Jaded by relentless GOP vote suppression efforts directed towards phantom voter impersonators, it’s easy to forget that real fraud actually happens. Today Adam Liptak of the New York Times surveys some recent problems with absentee ballots, which now make up twenty percent of all votes.
Recently, he writes, mayoral elections in Indiana and Illinois have been invalidated because of mail ballot fraud. This year in Florida, one woman was found guilty of forging an elderly woman’s signature on one ballot, and possessing 31 absentee forms herself, while another was charged with fraud after requesting, then filing, absentee ballots on behalf of unsuspecting voters.
Liptak’s report follows a piece earlier this week by David Fahrenthold in the Washington Post, which documented another form of fraud: good ol’ fashioned vote buying. Stories like this one, out of Kentucky, are typical:
“I was in town one day at a local convenience store, and someone asked me if I wanted to make a little money on that day,” Charles Russell of Jackson, Ky., testified about how he agreed to sell his vote in a local primary election in 2010. “And I said, ‘Yeah.’” Russell was eventually promised $45 and given a slip of paper with names.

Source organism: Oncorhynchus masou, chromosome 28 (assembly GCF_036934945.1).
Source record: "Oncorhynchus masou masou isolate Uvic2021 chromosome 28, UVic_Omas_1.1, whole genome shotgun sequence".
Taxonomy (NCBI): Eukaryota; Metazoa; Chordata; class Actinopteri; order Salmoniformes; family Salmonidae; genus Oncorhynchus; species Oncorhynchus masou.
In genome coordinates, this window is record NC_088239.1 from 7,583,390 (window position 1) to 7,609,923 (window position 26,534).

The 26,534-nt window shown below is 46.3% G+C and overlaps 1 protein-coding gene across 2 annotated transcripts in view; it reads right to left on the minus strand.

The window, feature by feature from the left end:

Another case, in West Memphis, featured a candidate who successfully bought his way to the State House by wooing “absentee voters with cash, whiskey and vodka and at least one with a chicken dinner,” before pleading guilty and resigning his seat.
What do forged absentee ballots and vote-buying have in common? They occur more often than in-person impersonation (which is virtually non-existent) and are unaffected by voter ID laws. What’s more, states like Florida and Texas, which recently enacted legislation making it harder to vote in most respects (laws currently being challenged by the courts and the DOJ) feature no-excuse absentee voting, making it easier to commit fraud that way. As Liptak explains, that’s probably no coincidence: “Republicans are in fact more likely than Democrats to vote absentee. In the 2008 general election in Florida, 47 percent of absentee voters were Republicans and 36 percent were Democrats.” (Liptak adds: “Voters in nursing homes can be subjected to subtle pressure, outright intimidation or fraud.”)
The moral of Liptak and Fahrenthold’s stories is this: people just aren’t willing to commit a felony to vote in someone’s place—the only kind of fraud ID laws target. Rather, politicians themselves usually commit the fraud, by forging absentee ballots or paying people to vote for them. In addition, when states enact restrictive voter ID laws, it only encourages them to vote by mail, where errors and corruption are more rife.
No matter how implausible they are, however, suspicions of impersonation refuse to disappear. Even in true-blue Rhode Island, which passed a voter ID law last year, tales of voter impersonation were repeated so often, I found myself wondering if they were true. When I was reporting a piece on the state’s law for TNR, I encountered not a few testimonials about a certain vote buyer employed at the Providence water-supply board, who supposedly accepted thousands of dollars from local candidates to pay foot soldiers to vote on behalf of other people. His name, they tell me, is “El Macho.”
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